WASHINGTON, D.C. — A global computer chip shortage has made it harder for consumers to get their hands on cars, computers and other modern-day necessities, so Congress is looking to boost chip manufacturing and research in the United States with billions of dollars from the federal government.
Both the House and the Senate have passed major legislation on the matter, and the effort is one of lawmakers’ final opportunities before the November elections to show voters they are addressing the nation’s strained supply chains.
Now they have to work out considerable differences in the two bills. And Senate Republicans are already digging in before the negotiations formally begin.
President Joe Biden has made the semiconductor legislation a top priority, but he’ll need the support of 10 Senate Republicans, and perhaps more, to get a bill to his desk. Senate Republican leader Mitch McConnell emphasized that point when congressional leaders recently announced which lawmakers will serve on the committee that works to reconcile the two bills.
“Without major concessions and changes from House Democrats, this legislation has no chance of becoming law,” McConnell said.
House Democrats say their voices need to be heard during negotiations.
“We need to make sure that everyone has input,” said Rep. Suzan DelBene, D-Wash., chair of the New Democrat Coalition, a group that has 19 members participating in negotiations. “We have a strong bill in the House, and I think there’s important components there that the Senate should also consider.”
The Senate bill is projected to increase spending by about $250 billion over 10 years. The House bill would boost spending by more than $400 billion over the period.
WHERE THERE IS MUCH AGREEMENT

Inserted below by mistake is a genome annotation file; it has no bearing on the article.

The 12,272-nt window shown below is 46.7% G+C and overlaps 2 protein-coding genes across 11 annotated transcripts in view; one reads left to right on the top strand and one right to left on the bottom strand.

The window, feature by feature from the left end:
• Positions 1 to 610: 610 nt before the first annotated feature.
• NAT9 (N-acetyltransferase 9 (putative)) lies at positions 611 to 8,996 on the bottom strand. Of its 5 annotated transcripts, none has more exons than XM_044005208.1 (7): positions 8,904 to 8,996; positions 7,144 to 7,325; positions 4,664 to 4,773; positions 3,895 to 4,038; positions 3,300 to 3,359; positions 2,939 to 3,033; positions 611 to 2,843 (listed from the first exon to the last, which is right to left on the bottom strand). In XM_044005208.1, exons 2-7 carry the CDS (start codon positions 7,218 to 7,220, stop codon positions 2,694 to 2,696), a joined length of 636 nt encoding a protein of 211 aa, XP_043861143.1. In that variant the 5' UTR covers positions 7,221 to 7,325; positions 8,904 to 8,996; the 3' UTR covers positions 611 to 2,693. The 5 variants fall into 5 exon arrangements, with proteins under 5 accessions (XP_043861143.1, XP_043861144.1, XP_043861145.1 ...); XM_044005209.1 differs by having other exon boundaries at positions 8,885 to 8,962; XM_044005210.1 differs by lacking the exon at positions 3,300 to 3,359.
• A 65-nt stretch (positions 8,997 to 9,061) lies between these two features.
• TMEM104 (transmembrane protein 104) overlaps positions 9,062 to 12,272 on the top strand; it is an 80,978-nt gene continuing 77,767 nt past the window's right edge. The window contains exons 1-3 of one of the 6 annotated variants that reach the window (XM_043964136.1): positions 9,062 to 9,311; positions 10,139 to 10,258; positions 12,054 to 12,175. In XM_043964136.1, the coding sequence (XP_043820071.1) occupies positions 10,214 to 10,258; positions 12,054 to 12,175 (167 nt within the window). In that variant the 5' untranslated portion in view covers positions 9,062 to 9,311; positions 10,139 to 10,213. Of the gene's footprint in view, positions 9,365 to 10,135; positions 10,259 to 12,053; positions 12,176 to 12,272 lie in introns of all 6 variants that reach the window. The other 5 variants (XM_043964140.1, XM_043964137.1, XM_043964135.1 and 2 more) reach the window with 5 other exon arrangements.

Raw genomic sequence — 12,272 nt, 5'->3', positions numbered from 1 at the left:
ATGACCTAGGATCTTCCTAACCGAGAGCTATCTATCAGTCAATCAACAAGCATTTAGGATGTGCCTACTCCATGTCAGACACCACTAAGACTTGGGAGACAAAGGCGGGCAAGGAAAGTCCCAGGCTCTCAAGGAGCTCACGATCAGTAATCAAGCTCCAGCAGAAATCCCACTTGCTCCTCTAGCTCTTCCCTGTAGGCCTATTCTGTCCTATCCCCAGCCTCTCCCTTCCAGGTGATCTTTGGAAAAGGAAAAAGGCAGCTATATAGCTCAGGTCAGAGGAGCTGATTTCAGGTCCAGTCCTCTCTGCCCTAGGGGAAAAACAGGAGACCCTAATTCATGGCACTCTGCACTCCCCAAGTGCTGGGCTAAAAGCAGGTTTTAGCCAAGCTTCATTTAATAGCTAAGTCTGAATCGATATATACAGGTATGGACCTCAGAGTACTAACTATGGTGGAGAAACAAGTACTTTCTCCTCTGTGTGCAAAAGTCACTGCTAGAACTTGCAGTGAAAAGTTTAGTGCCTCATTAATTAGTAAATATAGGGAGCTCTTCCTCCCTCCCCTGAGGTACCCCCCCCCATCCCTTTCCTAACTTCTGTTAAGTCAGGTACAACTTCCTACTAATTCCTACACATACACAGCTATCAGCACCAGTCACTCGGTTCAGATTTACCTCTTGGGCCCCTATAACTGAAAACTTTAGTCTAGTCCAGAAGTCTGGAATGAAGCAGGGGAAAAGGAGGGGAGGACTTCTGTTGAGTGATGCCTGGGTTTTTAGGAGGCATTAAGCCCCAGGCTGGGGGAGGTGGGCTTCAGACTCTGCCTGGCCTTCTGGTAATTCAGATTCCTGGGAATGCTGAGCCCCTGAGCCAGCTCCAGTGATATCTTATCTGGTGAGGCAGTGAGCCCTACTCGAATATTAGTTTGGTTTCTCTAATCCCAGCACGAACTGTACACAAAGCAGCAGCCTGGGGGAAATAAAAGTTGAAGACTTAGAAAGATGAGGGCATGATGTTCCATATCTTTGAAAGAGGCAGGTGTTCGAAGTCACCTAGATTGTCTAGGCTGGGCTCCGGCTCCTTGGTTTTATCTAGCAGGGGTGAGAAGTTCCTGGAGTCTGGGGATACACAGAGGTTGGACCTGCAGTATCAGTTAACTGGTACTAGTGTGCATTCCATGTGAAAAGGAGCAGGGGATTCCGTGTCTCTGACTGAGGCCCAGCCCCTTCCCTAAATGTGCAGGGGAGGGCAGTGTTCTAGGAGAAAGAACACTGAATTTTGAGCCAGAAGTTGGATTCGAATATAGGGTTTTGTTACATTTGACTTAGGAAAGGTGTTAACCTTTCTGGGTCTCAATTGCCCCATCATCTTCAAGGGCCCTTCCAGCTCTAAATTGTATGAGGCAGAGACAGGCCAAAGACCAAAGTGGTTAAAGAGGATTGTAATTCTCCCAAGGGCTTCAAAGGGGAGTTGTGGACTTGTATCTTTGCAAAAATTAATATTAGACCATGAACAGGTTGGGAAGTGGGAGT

The Senate and House bills allot more than $52 billion for semiconductor production and research. Grants and loans from the federal government would subsidize some of the cost of building or renovating semiconductor plants.
“The chips funding is absolutely the foundation of this bill — it’s a bipartisan foundation,” said Josh Teitelbaum, senior counsel at Akin Gump, a law and lobbying firm. “I think it is what is driving this toward the finish line.”
SOME OVERLAP, BUT KEY DIFFERENCES
Both bills authorize a big boost in spending for the National Science Foundation, but they have different priorities for the research receiving funding.
The Senate bill provides $29 billion over five years to a new directorate focused on strengthening U.S. leadership in artificial intelligence, semiconductors, robotics and other cutting-edge technologies.
The House bill provides $13.3 billion over five years to a new directorate for science and engineering solutions. It lists climate change, environmental sustainability and social and economic inequality as part of the directorate’s focus.
The two sides will have to work out their competing visions for the National Science Foundation.
The two bills also establish regional technology hubs — with the Senate dedicating $10 billion to the program and the House dedicating $7 billion. The Senate bill calls for 20 such hubs, while the House bill authorizes at least 10.
The seed money would go to regional organizations seeking to advance a variety of economic and national security priorities.
The approach has bipartisan support from lawmakers with big rural and minority constituencies who want to ensure the money is not concentrated in universities or communities where a lot of tech research is already done.
However, the bills still diverge on supply chain issues, trade, immigration and climate change, to name a few areas. And no one expects the negotiations to be easy.
“I have a hard time explaining to my friends and constituents,” said Sen. John Cornyn, R-Texas, “that when the White House is in favor of something, when Democrats are in favor of something, Republicans are in favor of something, the House is in favor of it, and the Senate is in favor of it, we still can’t seem to get it done. But I hope that we will take advantage of this opportunity.”